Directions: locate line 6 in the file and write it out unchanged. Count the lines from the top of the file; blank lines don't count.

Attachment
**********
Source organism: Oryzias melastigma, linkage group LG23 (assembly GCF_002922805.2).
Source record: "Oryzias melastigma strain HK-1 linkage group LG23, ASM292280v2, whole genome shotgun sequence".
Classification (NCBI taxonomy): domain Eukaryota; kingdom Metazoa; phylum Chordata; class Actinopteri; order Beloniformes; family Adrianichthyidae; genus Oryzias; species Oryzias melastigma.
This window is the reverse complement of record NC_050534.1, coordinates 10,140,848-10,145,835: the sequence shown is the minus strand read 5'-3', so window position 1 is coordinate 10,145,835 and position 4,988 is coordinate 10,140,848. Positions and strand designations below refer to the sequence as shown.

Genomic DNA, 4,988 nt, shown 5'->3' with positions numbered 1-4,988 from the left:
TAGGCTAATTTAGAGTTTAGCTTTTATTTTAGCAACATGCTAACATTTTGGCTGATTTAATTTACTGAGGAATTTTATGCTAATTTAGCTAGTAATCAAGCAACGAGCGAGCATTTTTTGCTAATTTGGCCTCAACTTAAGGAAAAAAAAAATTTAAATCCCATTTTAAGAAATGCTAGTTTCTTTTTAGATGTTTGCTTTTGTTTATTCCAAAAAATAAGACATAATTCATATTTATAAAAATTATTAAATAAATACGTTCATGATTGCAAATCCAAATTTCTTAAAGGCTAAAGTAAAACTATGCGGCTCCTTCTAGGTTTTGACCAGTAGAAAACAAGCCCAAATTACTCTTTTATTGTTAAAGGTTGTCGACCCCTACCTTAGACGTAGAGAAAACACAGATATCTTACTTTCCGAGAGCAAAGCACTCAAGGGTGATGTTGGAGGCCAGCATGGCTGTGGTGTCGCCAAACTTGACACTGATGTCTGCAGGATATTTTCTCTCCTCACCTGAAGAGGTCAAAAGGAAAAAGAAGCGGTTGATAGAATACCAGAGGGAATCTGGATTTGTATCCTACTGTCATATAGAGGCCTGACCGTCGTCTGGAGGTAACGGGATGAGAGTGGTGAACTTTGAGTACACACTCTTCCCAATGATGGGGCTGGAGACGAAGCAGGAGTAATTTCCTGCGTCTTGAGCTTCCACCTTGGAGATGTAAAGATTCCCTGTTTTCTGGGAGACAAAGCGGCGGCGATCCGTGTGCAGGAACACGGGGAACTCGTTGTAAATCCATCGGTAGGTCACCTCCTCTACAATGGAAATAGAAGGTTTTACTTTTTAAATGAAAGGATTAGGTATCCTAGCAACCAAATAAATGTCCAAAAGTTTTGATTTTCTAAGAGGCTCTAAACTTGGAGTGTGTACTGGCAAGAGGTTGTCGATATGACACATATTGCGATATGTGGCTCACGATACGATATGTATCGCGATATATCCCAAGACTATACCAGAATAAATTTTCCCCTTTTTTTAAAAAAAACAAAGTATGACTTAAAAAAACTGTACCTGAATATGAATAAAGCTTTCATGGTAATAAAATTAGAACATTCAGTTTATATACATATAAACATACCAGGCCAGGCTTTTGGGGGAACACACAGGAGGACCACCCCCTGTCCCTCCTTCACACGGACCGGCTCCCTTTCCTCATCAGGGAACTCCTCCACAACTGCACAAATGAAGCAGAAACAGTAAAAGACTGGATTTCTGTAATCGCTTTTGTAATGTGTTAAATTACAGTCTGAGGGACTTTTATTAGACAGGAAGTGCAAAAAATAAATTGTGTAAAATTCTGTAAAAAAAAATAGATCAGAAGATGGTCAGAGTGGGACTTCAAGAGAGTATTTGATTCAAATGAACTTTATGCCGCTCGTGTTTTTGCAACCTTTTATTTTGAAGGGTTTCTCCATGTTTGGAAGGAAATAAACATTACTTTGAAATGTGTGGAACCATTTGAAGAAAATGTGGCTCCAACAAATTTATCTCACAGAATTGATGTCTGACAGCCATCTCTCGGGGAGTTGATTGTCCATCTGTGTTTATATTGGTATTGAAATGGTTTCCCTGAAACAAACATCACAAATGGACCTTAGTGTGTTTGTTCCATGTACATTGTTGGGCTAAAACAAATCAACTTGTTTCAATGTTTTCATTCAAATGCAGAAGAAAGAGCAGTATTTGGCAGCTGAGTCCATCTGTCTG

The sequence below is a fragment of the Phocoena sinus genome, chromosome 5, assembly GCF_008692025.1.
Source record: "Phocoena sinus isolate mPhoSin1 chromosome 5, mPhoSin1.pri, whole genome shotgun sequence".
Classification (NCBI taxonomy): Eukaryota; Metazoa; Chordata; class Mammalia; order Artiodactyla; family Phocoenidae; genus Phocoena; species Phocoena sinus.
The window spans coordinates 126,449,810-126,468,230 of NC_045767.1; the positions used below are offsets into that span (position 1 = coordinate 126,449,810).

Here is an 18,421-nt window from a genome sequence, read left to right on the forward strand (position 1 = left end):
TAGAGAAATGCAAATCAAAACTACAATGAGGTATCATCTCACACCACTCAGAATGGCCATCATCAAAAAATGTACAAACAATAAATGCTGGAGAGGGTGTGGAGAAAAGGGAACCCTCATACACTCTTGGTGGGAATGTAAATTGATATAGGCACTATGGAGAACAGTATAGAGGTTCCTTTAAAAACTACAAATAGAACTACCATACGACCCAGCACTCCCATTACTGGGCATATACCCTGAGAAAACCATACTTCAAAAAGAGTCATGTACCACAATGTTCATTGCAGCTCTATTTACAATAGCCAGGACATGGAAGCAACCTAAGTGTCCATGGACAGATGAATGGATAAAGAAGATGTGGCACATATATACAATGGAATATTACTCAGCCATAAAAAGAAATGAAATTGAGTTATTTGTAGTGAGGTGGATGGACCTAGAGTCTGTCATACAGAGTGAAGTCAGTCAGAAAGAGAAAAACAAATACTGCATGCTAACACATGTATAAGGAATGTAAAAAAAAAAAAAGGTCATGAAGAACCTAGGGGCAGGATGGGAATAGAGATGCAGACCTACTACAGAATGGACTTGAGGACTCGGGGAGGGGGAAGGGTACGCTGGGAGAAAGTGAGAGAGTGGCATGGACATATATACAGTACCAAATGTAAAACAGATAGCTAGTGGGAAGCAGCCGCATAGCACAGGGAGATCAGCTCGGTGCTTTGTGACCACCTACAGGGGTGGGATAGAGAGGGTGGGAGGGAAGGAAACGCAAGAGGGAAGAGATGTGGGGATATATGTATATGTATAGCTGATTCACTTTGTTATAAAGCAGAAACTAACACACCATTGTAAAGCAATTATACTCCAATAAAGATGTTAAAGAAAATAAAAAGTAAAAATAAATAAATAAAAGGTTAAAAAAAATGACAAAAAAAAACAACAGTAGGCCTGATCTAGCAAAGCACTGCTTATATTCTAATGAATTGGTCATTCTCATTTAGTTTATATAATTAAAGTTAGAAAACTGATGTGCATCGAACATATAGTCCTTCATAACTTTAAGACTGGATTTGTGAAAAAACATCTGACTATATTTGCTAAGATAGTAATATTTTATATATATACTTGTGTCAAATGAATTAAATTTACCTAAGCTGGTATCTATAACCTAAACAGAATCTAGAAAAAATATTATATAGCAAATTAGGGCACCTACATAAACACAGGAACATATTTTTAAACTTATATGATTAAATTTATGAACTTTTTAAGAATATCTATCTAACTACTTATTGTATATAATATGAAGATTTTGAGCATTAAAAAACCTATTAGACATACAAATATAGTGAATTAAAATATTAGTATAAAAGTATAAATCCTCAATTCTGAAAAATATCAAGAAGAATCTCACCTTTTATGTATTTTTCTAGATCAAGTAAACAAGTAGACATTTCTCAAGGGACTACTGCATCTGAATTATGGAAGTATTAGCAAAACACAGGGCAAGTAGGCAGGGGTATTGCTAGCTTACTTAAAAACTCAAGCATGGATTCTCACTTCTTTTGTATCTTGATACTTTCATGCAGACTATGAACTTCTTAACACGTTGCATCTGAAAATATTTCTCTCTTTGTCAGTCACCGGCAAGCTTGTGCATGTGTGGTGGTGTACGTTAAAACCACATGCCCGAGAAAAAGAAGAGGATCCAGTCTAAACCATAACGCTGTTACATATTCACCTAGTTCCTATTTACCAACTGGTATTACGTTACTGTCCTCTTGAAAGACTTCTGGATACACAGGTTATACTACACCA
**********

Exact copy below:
TAGGCTAATTTAGAGTTTAGCTTTTATTTTAGCAACATGCTAACATTTTGGCTGATTTAATTTACTGAGGAATTTTATGCTAATTTAGCTAGTAATCAAGCAACGAGCGAGCATTTTTTGCTAATTTGGCCTCAACTTAAGGAAAAAAAAAATTTAAATCCCATTTTAAGAAATGCTAGTTTCTTTTTAGATGTTTGCTTTTGTTTATTCCAAAAAATAAGACATAATTCATATTTATAAAAATTATTAAATAAATACGTTCATGATTGCAAATCCAAATTTCTTAAAGGCTAAAGTAAAACTATGCGGCTCCTTCTAGGTTTTGACCAGTAGAAAACAAGCCCAAATTACTCTTTTATTGTTAAAGGTTGTCGACCCCTACCTTAGACGTAGAGAAAACACAGATATCTTACTTTCCGAGAGCAAAGCACTCAAGGGTGATGTTGGAGGCCAGCATGGCTGTGGTGTCGCCAAACTTGACACTGATGTCTGCAGGATATTTTCTCTCCTCACCTGAAGAGGTCAAAAGGAAAAAGAAGCGGTTGATAGAATACCAGAGGGAATCTGGATTTGTATCCTACTGTCATATAGAGGCCTGACCGTCGTCTGGAGGTAACGGGATGAGAGTGGTGAACTTTGAGTACACACTCTTCCCAATGATGGGGCTGGAGACGAAGCAGGAGTAATTTCCTGCGTCTTGAGCTTCCACCTTGGAGATGTAAAGATTCCCTGTTTTCTGGGAGACAAAGCGGCGGCGATCCGTGTGCAGGAACACGGGGAACTCGTTGTAAATCCATCGGTAGGTCACCTCCTCTACAATGGAAATAGAAGGTTTTACTTTTTAAATGAAAGGATTAGGTATCCTAGCAACCAAATAAATGTCCAAAAGTTTTGATTTTCTAAGAGGCTCTAAACTTGGAGTGTGTACTGGCAAGAGGTTGTCGATATGACACATATTGCGATATGTGGCTCACGATACGATATGTATCGCGATATATCCCAAGACTATACCAGAATAAATTTTCCCCTTTTTTTAAAAAAAACAAAGTATGACTTAAAAAAACTGTACCTGAATATGAATAAAGCTTTCATGGTAATAAAATTAGAACATTCAGTTTATATACATATAAACATACCAGGCCAGGCTTTTGGGGGAACACACAGGAGGACCACCCCCTGTCCCTCCTTCACACGGACCGGCTCCCTTTCCTCATCAGGGAACTCCTCCACAACTGCACAAATGAAGCAGAAACAGTAAAAGACTGGATTTCTGTAATCGCTTTTGTAATGTGTTAAATTACAGTCTGAGGGACTTTTATTAGACAGGAAGTGCAAAAAATAAATTGTGTAAAATTCTGTAAAAAAAAATAGATCAGAAGATGGTCAGAGTGGGACTTCAAGAGAGTATTTGATTCAAATGAACTTTATGCCGCTCGTGTTTTTGCAACCTTTTATTTTGAAGGGTTTCTCCATGTTTGGAAGGAAATAAACATTACTTTGAAATGTGTGGAACCATTTGAAGAAAATGTGGCTCCAACAAATTTATCTCACAGAATTGATGTCTGACAGCCATCTCTCGGGGAGTTGATTGTCCATCTGTGTTTATATTGGTATTGAAATGGTTTCCCTGAAACAAACATCACAAATGGACCTTAGTGTGTTTGTTCCATGTACATTGTTGGGCTAAAACAAATCAACTTGTTTCAATGTTTTCATTCAAATGCAGAAGAAAGAGCAGTATTTGGCAGCTGAGTCCATCTGTCTG